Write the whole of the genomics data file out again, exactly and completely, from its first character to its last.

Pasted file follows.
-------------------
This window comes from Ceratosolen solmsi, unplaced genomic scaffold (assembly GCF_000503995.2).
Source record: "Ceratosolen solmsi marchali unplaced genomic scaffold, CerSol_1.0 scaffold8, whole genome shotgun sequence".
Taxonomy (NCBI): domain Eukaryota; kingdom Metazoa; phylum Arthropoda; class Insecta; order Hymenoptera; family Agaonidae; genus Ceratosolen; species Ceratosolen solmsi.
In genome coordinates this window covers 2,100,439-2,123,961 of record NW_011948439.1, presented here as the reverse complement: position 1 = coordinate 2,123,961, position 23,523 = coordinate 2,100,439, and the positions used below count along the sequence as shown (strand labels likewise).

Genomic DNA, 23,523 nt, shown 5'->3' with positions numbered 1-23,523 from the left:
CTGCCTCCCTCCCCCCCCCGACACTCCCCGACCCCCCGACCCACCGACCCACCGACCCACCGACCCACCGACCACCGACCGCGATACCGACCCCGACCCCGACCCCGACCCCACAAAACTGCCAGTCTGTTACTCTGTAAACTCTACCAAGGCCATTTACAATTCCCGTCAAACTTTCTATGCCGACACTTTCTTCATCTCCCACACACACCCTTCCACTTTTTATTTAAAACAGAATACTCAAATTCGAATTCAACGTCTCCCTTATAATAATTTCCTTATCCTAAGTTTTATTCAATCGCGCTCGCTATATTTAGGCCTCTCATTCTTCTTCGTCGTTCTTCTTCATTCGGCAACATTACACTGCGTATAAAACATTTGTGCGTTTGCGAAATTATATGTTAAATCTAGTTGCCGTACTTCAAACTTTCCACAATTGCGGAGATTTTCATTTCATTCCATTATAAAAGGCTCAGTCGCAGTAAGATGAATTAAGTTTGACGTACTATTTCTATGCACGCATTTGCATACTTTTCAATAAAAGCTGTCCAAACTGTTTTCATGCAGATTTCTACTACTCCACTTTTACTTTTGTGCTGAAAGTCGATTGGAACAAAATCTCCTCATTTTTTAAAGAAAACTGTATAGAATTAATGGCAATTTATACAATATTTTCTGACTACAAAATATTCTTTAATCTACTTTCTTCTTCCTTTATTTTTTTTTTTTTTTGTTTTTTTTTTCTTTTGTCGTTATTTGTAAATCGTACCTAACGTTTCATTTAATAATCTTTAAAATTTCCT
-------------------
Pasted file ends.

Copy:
This window comes from Ceratosolen solmsi, unplaced genomic scaffold (assembly GCF_000503995.2).
Source record: "Ceratosolen solmsi marchali unplaced genomic scaffold, CerSol_1.0 scaffold8, whole genome shotgun sequence".
Taxonomy (NCBI): domain Eukaryota; kingdom Metazoa; phylum Arthropoda; class Insecta; order Hymenoptera; family Agaonidae; genus Ceratosolen; species Ceratosolen solmsi.
In genome coordinates this window covers 2,100,439-2,123,961 of record NW_011948439.1, presented here as the reverse complement: position 1 = coordinate 2,123,961, position 23,523 = coordinate 2,100,439, and the positions used below count along the sequence as shown (strand labels likewise).

Genomic DNA, 23,523 nt, shown 5'->3' with positions numbered 1-23,523 from the left:
CTGCCTCCCTCCCCCCCCCGACACTCCCCGACCCCCCGACCCACCGACCCACCGACCCACCGACCCACCGACCACCGACCGCGATACCGACCCCGACCCCGACCCCGACCCCACAAAACTGCCAGTCTGTTACTCTGTAAACTCTACCAAGGCCATTTACAATTCCCGTCAAACTTTCTATGCCGACACTTTCTTCATCTCCCACACACACCCTTCCACTTTTTATTTAAAACAGAATACTCAAATTCGAATTCAACGTCTCCCTTATAATAATTTCCTTATCCTAAGTTTTATTCAATCGCGCTCGCTATATTTAGGCCTCTCATTCTTCTTCGTCGTTCTTCTTCATTCGGCAACATTACACTGCGTATAAAACATTTGTGCGTTTGCGAAATTATATGTTAAATCTAGTTGCCGTACTTCAAACTTTCCACAATTGCGGAGATTTTCATTTCATTCCATTATAAAAGGCTCAGTCGCAGTAAGATGAATTAAGTTTGACGTACTATTTCTATGCACGCATTTGCATACTTTTCAATAAAAGCTGTCCAAACTGTTTTCATGCAGATTTCTACTACTCCACTTTTACTTTTGTGCTGAAAGTCGATTGGAACAAAATCTCCTCATTTTTTAAAGAAAACTGTATAGAATTAATGGCAATTTATACAATATTTTCTGACTACAAAATATTCTTTAATCTACTTTCTTCTTCCTTTATTTTTTTTTTTTTTTGTTTTTTTTTTCTTTTGTCGTTATTTGTAAATCGTACCTAACGTTTCATTTAATAATCTTTAAAATTTCCT